By LA Weekly
By Henry Rollins
By Weekly Photographers
By Shea Serrano
By Nate "Igor" Smith
By Dan Weiss
By Erica E. Phillips
By Kai Flanders
Shaver, who routinely carries large sums of cash, is licensed to carry a concealed weapon, a time-honored practice in country music. “I don’t go in the clubs with the firearm, but I’ve had all kinds of things come up,” he explains. “I’ve been followed many times, to my motel room — been busted in on once, and I handled that all right, but it made me really aware of what’s going on.”
Born in Corsicana, Texas, Billy Joe Shaver truly was raised in a beer joint called Green Gables, where his mother worked as a waitress, the same spot famously mentioned in his signature tune, “Honky Tonk Heroes.” A raggedy aspirant when he first hit Music Row in 1968, Shaver resorted to guerilla tactics to get the industry’s attention. He was infamous for leaping out from behind bushes or parked cars to collar passing song publishers and A&R men, demanding to know, with hot, beery breath, when they were going to buy one of his songs.
Bobby Bare recognized Shaver’s potential (allowing him and Kris Kristofferson to alternate nights on Bare’s office couch) but Billy Joe, at the time living almost exclusively on a diet of alcohol and amphetamines, craved immediate results. He once broke up a Waylon Jennings session by confronting the singer and threatening “to kick your ass right here” unless Jennings made good on a promise to cut some of his songs.
Waylon subsequently included almost a dozen of them on his groundbreaking 1973 Honky Tonk Heroes album, which proved a critical moment for Jennings, Shaver and country music as a whole.
“Billy Joe was the snowplow for the whole outlaw movement,” says Friedman. “If Willie is the Fidel Castro, then Billy Joe is the Che Guevera. But, in a sense, Billy Joe’s motivations are purer than anybody else’s. These guys with all their gold records, sure, they’re important, but Billy Joe’s significant, and there’s a big, big difference. You can’t set out to be significant — it has to happen.” Soon, Shaver’s songs were being recorded by, among many others, Tom T. Hall, Johnny Cash, Elvis Presley and Kristofferson.
Shaver also began releasing his own albums in 1973, yet despite some excellent tracks and high-profile producers like Kristofferson, Bare and Nelson, the albums not only didn’t generate much heat, they seemed to be a curse for the companies: Monument, MGM and Capricorn Records each went out of business shortly after releasing a Billy Joe title.
When he mended an oft-bitter, ongoing rift between himself and son Eddy, a genuine monster of guitar, their band, Shaver, released 1993’s Tramp on Your Street, a hard-rocking, soul-scouring and very-well-received masterpiece. It seemed as if Billy Joe, keeping his beak mostly out of the booze and crank, had finally achieved personal and professional security. But his son overdosed on New Year’s Eve, 2000, and, several months later, Brenda, the wife he frequently divorced and remarried, died. It seemed as if Billy Joe had been hit with some weird terminal whammy. He never faltered, though, kept working on the road and in the studio, treading a hard country path that eventually led him to the parking lot behind Papa Joe’s, with a .22 stuck in his pants, awaiting a showdown with Billy B. Coker.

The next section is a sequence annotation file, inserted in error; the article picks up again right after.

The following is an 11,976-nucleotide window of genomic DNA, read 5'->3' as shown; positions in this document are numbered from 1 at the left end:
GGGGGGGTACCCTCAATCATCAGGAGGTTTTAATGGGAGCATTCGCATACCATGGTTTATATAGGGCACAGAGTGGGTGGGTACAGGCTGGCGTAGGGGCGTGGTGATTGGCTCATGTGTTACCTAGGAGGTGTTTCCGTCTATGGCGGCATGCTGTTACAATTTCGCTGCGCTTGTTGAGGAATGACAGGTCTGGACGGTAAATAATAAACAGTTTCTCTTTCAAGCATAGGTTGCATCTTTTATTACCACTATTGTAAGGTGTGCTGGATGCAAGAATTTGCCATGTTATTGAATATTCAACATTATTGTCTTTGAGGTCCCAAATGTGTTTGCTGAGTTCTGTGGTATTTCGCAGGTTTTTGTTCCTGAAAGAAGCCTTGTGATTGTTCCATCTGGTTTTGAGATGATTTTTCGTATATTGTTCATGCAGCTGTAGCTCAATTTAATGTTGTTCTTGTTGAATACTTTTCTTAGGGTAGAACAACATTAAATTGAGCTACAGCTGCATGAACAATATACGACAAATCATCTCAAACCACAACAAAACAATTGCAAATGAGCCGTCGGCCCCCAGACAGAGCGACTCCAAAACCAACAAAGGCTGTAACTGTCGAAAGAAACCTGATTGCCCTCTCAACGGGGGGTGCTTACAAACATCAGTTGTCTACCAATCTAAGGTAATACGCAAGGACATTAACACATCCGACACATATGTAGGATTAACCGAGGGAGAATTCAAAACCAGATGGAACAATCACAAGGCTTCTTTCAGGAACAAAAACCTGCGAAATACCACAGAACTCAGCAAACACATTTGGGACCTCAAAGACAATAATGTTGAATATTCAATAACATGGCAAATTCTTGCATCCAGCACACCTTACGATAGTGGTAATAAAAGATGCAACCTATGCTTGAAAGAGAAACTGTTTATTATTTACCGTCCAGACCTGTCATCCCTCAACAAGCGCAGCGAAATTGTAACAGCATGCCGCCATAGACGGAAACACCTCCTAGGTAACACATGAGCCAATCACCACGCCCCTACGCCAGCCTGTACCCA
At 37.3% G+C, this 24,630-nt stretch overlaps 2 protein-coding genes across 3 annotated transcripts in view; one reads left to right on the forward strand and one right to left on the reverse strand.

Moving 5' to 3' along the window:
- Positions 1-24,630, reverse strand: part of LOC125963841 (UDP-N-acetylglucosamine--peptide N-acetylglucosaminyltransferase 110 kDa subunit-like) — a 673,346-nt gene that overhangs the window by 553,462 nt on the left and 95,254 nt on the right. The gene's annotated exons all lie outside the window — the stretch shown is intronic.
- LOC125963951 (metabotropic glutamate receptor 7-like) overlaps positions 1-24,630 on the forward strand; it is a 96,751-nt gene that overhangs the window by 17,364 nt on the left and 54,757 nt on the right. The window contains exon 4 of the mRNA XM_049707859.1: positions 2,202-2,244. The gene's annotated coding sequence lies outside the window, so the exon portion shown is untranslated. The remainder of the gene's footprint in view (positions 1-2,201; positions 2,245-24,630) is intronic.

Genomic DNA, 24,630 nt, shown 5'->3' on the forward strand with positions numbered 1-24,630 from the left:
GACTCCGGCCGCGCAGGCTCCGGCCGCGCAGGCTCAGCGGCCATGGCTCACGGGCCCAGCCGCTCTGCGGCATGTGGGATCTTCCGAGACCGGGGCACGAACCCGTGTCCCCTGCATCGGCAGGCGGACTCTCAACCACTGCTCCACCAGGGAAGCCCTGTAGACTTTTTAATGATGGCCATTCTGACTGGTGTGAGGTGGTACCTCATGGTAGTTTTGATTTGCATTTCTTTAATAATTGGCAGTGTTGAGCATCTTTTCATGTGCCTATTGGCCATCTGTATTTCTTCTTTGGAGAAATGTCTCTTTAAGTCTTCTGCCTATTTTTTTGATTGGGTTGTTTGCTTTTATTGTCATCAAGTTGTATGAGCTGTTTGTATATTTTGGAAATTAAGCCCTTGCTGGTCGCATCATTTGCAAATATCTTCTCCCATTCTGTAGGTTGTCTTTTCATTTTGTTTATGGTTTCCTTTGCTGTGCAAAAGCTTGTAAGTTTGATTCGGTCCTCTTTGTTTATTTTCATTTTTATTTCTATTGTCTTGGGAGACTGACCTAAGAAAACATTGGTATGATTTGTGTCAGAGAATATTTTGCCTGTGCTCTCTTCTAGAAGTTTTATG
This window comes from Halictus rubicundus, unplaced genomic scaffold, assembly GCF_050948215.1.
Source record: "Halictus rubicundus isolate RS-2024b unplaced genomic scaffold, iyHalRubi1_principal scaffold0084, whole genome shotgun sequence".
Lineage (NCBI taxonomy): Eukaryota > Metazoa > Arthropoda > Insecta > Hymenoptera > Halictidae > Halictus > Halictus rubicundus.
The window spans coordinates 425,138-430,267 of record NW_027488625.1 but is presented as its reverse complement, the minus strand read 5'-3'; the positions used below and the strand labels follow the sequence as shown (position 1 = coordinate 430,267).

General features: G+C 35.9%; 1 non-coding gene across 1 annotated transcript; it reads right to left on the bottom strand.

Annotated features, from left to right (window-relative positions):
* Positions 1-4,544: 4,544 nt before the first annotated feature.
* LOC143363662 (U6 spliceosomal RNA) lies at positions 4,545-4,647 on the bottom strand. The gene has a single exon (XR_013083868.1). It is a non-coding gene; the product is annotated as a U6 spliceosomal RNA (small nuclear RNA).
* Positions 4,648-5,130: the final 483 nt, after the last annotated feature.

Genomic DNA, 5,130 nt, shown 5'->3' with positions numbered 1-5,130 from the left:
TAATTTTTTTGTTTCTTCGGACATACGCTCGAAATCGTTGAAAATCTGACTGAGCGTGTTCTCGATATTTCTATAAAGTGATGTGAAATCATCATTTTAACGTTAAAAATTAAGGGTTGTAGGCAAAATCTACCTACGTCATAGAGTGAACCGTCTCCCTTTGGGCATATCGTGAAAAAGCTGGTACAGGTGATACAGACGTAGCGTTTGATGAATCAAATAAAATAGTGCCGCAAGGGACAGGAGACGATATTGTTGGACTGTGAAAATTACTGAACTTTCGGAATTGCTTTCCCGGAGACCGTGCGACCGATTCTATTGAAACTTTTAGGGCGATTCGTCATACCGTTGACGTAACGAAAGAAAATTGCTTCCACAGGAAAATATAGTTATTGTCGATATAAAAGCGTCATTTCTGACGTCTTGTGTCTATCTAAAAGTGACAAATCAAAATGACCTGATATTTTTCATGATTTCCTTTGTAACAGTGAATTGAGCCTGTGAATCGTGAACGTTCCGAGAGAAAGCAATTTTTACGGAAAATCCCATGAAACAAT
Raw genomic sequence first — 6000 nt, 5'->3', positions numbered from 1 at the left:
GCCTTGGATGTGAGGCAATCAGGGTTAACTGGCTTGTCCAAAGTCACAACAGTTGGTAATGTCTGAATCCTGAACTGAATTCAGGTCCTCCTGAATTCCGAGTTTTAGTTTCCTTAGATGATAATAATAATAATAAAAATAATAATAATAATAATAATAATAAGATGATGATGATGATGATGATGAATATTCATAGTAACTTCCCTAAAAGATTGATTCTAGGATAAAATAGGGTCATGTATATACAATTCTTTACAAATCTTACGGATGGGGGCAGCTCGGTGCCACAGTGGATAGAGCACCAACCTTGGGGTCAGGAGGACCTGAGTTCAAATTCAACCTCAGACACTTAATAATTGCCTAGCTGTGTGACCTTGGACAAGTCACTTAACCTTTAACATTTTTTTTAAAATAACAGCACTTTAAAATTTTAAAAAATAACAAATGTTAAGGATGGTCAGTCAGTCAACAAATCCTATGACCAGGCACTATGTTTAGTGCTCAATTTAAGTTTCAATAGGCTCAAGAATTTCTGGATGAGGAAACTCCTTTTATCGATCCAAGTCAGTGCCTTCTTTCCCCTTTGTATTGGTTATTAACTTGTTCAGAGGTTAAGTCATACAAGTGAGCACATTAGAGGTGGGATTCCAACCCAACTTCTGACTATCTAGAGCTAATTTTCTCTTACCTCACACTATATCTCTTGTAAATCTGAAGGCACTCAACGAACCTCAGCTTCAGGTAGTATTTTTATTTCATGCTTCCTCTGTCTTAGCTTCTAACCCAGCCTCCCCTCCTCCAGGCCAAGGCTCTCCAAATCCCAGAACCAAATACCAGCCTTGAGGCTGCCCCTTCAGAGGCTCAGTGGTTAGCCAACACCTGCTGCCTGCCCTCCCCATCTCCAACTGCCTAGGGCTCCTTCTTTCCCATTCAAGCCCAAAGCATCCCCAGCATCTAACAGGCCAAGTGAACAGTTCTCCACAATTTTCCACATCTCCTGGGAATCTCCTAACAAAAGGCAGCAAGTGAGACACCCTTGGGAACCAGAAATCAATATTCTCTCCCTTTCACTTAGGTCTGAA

“He had a bunch of demons in him, I’ll tell you that,” says Shaver. “I feared for my life. I sure didn’t want to go out that way, but it just came down to it, and I had my little pistol out in my car and I had the time to go out and get it.” Time passed, but Coker did not appear in the parking lot. “I guess he was borrowing a gun, or getting his gun together,” Shaver speculates. “They said he was in the place digging in his pocket. For some reason or another he couldn’t get it out. I don’t know. Everybody was drinking.”
Shaver claims Coker eventually ?came outside, then lunged at him. “I ?knew he was man enough and I knew ?what he was doing, and he was pointing this weapon at me, and he took too long ?to aim. I saw it — I’m sure I saw a gun — ?and I just went ahead and got off a lucky potshot. Thankfully, it didn’t really hurt him. It just went in and out, but it hurt him enough that he dropped everything. And then — of all things — he said, ‘I’m sorry, I’m sorry.’?” Coker, who could not be reached by telephone, told police the attack was unprovoked.
(Shaver denies asking, “Where do you want it?” Rather, he claims to have said, “Why do you want to do that?” He also acknowledges that no gun was found on Coker. The police confiscated Shaver’s .22.)
Shaver and Canady took off immediately after the shooting. He dropped her at home in Waco.
“I made her stay there,” recalls Shaver. He didn’t want her to be an accomplice. He told her, “Don’t be packing no clothes or any shit like that. Just sit over there and shut up and I’m going on and I’ll see you later.”